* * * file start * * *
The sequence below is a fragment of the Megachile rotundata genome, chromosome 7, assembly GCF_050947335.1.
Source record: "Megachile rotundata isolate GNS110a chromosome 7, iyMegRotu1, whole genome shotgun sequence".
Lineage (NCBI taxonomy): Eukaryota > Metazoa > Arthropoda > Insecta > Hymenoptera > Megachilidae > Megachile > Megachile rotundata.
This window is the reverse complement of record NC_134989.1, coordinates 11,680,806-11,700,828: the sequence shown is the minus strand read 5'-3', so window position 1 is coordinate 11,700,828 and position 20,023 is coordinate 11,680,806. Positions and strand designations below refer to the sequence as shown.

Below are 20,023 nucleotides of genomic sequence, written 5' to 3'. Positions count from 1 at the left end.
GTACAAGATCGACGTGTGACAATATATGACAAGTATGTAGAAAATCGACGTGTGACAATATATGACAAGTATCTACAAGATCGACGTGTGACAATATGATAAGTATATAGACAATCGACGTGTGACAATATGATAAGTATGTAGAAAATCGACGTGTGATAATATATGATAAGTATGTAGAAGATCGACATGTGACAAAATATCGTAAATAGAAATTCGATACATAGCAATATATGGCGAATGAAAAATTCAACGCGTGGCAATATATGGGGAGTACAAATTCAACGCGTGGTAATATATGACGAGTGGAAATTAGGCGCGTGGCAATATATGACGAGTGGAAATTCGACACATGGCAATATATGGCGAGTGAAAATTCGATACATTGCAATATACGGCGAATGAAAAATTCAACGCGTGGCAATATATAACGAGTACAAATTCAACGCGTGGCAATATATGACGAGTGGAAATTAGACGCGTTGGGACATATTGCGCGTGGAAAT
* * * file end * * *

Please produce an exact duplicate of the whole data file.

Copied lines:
The sequence below is a fragment of the Megachile rotundata genome, chromosome 7, assembly GCF_050947335.1.
Source record: "Megachile rotundata isolate GNS110a chromosome 7, iyMegRotu1, whole genome shotgun sequence".
Lineage (NCBI taxonomy): Eukaryota > Metazoa > Arthropoda > Insecta > Hymenoptera > Megachilidae > Megachile > Megachile rotundata.
This window is the reverse complement of record NC_134989.1, coordinates 11,680,806-11,700,828: the sequence shown is the minus strand read 5'-3', so window position 1 is coordinate 11,700,828 and position 20,023 is coordinate 11,680,806. Positions and strand designations below refer to the sequence as shown.

Below are 20,023 nucleotides of genomic sequence, written 5' to 3'. Positions count from 1 at the left end.
GTACAAGATCGACGTGTGACAATATATGACAAGTATGTAGAAAATCGACGTGTGACAATATATGACAAGTATCTACAAGATCGACGTGTGACAATATGATAAGTATATAGACAATCGACGTGTGACAATATGATAAGTATGTAGAAAATCGACGTGTGATAATATATGATAAGTATGTAGAAGATCGACATGTGACAAAATATCGTAAATAGAAATTCGATACATAGCAATATATGGCGAATGAAAAATTCAACGCGTGGCAATATATGGGGAGTACAAATTCAACGCGTGGTAATATATGACGAGTGGAAATTAGGCGCGTGGCAATATATGACGAGTGGAAATTCGACACATGGCAATATATGGCGAGTGAAAATTCGATACATTGCAATATACGGCGAATGAAAAATTCAACGCGTGGCAATATATAACGAGTACAAATTCAACGCGTGGCAATATATGACGAGTGGAAATTAGACGCGTTGGGACATATTGCGCGTGGAAAT